The papers collected here relate to the life and work of Wayne Wolf Robe Hunt, a full-blood Acoma Indian (1905-1977). Born on the Acoma Reservation, Wolf Robe was the son of Chief Day Break (Edward Proctor Hunt), Chief of the Delight Makers -- a man instrumental in the improvement of relations between the Acomas and whites. His mother, Morning Star, whose own father was Governor of Acoma seven times, was a potter and weaver. Wolf Robe learned silver-smithing from his older brother on the reservation.
Wolf Robe achieved recovnition and fame for his jewelry and art work, winning the prestigious Philbrook Art Center's Grand Award in 1967. In addition, he was a businessman, with his own arts and crafts store in Tulsa, a lecturer, international traveller, author, and translator for the Bureau of American Ethnology. He assited L. A. White in his extensive studies of the Acoma Indians and made recordings for the National Anthropological Archives.
Wolf Robe was particularly interested in the preservation of tribal customs, language and culture, and devoted his own time to this and the encouragement of others in similar efforts. Of his work at BAE he said, "My work there as an interpreter is the highlight of my efforts in trying to preseve all of the rich and wholesome lore of my people."*
Not only was the preservation of the 'old ways' important to Wolf Robe, but also the representation and dissemination of his culture to whites, in an effort to promote their understanding and appreciation. He travelled all over Europe and to Australia for the Departments of Agriculture and Commerce, representing the American Indian to an appreciative audience. Much of the incoming correspondence stems from his travels, as do many of the "publicity" photographs.
This collection contains the personal and business papers of a man successfully part of two worlds. Married to a white woman, and devoted to representing, at home and abroad, his tribe and all Indians to whites, Wolf Robe managed to keep close to his tribal world, and actively promoted the preservation and revitalization of his cultural heritage.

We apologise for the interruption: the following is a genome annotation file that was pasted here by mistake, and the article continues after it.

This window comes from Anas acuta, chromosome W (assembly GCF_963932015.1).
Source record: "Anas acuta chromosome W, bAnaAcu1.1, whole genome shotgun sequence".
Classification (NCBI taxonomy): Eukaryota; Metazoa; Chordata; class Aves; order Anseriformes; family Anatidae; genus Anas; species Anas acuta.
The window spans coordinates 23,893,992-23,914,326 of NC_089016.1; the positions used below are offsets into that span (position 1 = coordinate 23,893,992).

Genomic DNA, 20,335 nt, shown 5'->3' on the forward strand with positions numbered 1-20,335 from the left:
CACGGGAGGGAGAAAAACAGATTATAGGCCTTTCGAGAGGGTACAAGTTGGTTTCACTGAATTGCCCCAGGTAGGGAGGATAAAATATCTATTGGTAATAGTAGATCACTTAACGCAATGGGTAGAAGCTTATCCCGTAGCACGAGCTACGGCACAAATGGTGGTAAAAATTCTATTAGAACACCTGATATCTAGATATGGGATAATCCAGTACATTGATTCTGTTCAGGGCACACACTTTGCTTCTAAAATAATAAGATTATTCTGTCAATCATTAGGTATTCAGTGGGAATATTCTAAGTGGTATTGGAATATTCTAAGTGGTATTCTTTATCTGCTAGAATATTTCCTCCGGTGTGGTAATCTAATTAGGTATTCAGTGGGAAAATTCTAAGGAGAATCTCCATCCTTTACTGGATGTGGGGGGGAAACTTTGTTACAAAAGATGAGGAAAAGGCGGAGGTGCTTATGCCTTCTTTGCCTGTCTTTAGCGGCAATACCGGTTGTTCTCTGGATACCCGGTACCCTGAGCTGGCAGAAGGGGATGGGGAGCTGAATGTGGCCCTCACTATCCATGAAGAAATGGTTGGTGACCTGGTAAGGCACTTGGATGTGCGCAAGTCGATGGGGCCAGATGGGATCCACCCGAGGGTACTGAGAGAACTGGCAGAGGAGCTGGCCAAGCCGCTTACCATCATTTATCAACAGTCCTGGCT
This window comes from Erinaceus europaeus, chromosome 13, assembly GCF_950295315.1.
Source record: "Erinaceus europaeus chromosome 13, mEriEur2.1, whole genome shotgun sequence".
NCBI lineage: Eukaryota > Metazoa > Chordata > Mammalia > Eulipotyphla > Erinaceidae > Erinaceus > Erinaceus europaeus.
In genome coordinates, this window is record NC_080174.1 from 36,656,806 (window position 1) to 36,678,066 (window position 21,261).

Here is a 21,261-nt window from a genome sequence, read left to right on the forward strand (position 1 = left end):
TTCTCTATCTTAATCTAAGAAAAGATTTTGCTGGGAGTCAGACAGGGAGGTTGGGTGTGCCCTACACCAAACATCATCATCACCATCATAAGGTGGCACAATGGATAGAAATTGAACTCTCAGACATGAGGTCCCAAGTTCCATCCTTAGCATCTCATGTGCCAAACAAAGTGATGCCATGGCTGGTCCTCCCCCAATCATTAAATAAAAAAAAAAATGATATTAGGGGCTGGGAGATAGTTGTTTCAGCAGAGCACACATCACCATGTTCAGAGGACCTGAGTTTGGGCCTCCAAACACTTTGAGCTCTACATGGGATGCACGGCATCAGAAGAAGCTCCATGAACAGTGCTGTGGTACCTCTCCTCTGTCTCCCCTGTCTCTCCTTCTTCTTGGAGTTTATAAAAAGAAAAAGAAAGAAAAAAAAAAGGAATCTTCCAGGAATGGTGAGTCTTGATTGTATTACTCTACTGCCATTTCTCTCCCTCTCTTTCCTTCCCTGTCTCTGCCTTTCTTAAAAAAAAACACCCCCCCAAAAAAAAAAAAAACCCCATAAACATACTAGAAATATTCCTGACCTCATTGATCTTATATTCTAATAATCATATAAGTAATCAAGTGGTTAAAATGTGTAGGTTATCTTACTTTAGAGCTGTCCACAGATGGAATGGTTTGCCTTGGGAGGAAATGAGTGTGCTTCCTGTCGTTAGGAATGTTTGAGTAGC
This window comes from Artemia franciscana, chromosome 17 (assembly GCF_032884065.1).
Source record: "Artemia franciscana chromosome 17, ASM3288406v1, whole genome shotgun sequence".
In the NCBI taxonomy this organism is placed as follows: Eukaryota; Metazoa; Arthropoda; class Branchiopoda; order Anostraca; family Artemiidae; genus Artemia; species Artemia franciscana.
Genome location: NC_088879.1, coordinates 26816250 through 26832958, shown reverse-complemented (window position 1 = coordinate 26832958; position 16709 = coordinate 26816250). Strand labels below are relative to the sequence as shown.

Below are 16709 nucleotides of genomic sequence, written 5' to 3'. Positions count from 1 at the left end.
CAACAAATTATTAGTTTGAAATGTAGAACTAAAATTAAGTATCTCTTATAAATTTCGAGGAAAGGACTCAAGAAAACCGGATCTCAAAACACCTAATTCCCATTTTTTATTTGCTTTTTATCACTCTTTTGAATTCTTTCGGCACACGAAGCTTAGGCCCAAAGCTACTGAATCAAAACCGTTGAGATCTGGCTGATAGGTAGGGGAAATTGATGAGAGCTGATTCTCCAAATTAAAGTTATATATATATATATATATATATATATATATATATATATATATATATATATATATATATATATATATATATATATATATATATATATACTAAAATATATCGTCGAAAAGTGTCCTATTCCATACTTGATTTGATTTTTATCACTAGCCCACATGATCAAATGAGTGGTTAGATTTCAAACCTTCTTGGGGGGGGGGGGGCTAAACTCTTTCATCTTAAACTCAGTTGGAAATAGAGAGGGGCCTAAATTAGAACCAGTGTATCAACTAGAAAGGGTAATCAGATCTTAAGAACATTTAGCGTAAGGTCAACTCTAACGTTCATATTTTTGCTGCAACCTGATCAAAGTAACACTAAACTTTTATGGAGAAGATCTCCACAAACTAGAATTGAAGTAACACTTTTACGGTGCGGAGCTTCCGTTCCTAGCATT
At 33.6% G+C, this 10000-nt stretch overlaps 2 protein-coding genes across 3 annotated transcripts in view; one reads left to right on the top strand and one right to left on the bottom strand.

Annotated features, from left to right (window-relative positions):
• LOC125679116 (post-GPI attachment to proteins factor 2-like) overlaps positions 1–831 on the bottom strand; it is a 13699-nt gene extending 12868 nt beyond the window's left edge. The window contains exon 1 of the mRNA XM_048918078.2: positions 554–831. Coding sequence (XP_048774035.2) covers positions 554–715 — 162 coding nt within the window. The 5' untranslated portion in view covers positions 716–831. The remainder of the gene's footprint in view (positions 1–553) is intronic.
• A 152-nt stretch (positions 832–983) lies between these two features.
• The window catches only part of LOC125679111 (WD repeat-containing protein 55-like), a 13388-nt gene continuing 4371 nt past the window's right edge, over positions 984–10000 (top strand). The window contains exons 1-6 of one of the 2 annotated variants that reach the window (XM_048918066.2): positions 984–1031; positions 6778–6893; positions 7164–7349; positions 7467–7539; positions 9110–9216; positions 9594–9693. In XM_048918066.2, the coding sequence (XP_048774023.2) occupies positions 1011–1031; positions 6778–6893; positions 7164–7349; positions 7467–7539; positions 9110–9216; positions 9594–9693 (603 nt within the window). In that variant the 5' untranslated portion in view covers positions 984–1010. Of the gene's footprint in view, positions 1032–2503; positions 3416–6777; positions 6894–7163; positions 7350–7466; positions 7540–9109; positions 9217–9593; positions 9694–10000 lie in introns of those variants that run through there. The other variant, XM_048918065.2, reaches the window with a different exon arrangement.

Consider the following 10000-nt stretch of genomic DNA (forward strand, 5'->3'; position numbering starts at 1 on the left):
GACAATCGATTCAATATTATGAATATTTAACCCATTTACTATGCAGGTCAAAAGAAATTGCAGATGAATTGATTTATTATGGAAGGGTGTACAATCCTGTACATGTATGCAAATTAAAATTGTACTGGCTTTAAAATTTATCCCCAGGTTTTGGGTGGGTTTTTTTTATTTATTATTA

*From a biographical sketch, written by Wolf Robe in 1957
Father: Edward Proctor Hunt (Chief Day Break)
Mother: Morning Star
Brothers: Wilbert Edward Hunt (Blue Sky Eagle), Allen J. Hunt, Irvin Hunt, Alfred Hunt, Clyde Hunt (Sunny Skies)
Sisters: Evelyn Hunt Orcutt, Ida Hunt Eduriger, Josephine Hunt Johnson
Daughter: LoWayne Hunt Craig (Lo Way Ne Ma)
Grandchildren: William Bryce Cadion, Carmen LoWayne Craig
Chronology of Wolf Robe Hunt
1905 -- Born October 14, on the Acoma Reservation, New Mexico
1932 -- Married Glenal Davis
1933 -- Daughter Lo Way Ne Ma (LoWayne) born
1936 -- Opened arts and crafts studio in Tulsa, Oklahoma
1937 -- Director of Indian Dances, Boy Scout Circus Pageant St. Louis, Missouri
1953 -- Indian Arts and Crafts Director, Philbrook Art Center
1963 -- Published Dancing Horses of Acoma (illustrator, co-author)
1964 -- Trip to Germany for the Department of Agriculture
1965-1969 -- Traveled for the Department of Commerce as part of the "Made in America" tours
1967 -- Grand Award at Philbrook Art Center
1970 -- Trip to Hawaii
1973 -- Oklahoma's Outstanding Indian of the Year
1974 -- Waite Phillips Victory Trophy at Philbrook Art Center for support and encouragement of other Indian artists
1977 -- Died
The papers of Wayne Wolf Robe Hunt (1905-1977) were donated to the National Anthropological Archives in 1979 by his widow, Glenal Davis Hunt, in accordance with his wishes.
Literary property rights to unpublished portions of the collection have been given to the public.
The Wolf Robe Hunt Papers are open for research. Access to the Wolf Robe Hunt Papers requires an appointment.
Wolf Robe Hunt papers, National Anthropological Archives, Smithsonian Institution